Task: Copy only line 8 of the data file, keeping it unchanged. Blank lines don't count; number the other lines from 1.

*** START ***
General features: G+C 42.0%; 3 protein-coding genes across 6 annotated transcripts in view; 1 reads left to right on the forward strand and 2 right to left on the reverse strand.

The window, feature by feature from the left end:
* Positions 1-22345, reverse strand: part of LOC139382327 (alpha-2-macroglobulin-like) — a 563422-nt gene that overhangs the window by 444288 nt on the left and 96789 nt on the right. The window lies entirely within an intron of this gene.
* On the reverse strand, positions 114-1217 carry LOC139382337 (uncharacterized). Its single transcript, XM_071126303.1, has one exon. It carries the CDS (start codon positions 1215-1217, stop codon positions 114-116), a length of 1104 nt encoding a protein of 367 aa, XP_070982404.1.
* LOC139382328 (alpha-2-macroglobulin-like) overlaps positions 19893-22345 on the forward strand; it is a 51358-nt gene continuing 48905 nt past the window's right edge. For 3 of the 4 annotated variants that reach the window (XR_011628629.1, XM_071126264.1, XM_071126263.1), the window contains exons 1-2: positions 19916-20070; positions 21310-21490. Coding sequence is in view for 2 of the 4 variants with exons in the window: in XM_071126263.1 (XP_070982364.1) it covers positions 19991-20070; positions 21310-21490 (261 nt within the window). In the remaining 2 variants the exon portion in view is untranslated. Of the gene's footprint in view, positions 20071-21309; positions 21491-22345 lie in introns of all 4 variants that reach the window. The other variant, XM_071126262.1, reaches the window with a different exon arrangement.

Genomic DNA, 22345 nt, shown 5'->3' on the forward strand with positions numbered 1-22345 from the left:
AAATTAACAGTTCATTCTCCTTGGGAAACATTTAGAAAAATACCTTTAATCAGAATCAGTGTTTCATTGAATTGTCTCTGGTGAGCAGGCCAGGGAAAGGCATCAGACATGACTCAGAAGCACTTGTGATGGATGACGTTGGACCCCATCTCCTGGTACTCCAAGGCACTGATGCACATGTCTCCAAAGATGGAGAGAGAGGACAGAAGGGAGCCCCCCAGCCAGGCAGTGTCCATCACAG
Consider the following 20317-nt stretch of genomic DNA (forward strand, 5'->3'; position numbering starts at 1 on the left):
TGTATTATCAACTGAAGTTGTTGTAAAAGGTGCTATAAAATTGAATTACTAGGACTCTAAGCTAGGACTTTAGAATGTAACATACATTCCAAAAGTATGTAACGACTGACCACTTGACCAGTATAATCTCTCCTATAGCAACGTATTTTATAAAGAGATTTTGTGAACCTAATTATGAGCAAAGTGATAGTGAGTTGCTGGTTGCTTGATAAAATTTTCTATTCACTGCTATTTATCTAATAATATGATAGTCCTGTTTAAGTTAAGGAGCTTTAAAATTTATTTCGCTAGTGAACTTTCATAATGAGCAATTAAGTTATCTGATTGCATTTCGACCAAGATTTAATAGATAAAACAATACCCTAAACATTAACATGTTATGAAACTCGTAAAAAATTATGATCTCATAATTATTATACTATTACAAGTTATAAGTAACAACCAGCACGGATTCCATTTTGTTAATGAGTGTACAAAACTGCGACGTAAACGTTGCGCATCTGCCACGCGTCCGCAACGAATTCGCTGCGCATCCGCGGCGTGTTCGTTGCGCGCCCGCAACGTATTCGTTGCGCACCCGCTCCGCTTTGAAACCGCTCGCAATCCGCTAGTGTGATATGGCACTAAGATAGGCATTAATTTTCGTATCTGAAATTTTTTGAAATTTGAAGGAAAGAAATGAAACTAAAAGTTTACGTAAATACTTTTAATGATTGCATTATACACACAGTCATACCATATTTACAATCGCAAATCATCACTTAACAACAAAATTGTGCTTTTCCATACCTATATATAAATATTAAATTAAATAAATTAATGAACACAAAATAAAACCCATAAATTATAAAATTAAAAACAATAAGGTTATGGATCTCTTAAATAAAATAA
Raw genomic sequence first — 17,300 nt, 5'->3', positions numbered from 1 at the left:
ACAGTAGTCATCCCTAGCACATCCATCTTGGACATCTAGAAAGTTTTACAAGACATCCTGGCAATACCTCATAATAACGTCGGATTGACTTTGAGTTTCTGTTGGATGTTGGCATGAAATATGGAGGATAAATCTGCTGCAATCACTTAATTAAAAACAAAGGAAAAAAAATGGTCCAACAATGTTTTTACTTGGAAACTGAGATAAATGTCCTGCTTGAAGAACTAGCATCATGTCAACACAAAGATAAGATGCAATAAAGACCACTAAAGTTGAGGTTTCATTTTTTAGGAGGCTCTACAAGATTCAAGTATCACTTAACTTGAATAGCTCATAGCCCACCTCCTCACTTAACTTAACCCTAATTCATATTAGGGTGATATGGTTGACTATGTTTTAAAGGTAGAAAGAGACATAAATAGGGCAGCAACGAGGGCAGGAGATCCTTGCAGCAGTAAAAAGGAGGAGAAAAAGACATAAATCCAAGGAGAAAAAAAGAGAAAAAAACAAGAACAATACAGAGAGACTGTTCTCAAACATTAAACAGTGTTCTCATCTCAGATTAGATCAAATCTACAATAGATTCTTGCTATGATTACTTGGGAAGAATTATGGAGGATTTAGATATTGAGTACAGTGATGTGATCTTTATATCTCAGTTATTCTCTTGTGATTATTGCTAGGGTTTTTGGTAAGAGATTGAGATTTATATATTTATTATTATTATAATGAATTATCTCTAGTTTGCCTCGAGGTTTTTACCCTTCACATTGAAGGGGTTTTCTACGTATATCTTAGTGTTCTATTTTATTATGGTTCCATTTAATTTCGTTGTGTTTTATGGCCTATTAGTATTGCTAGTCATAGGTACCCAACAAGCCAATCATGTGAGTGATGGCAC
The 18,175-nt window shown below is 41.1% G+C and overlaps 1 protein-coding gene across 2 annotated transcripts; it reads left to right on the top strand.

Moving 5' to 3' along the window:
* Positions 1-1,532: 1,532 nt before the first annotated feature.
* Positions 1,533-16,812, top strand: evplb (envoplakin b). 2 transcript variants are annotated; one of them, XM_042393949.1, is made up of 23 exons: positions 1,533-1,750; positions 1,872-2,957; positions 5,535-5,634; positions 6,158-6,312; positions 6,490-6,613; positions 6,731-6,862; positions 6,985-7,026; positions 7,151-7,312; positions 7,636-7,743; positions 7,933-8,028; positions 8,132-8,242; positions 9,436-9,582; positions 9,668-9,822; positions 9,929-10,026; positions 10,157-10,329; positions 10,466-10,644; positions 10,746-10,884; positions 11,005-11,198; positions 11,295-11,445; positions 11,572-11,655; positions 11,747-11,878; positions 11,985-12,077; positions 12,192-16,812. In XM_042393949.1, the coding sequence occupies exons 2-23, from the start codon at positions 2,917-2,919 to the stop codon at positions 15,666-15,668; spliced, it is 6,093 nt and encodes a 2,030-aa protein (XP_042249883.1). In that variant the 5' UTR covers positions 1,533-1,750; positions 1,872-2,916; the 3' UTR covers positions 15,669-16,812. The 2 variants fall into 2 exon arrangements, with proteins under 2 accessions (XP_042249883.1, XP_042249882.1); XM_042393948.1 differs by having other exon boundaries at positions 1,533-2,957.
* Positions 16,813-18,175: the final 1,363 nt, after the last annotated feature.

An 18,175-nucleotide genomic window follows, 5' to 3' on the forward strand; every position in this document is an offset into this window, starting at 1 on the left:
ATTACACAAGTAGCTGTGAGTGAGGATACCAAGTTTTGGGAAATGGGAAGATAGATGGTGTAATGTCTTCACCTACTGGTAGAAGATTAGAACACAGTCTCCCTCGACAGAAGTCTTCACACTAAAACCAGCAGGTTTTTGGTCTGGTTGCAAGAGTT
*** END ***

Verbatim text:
Consider the following 20317-nt stretch of genomic DNA (forward strand, 5'->3'; position numbering starts at 1 on the left):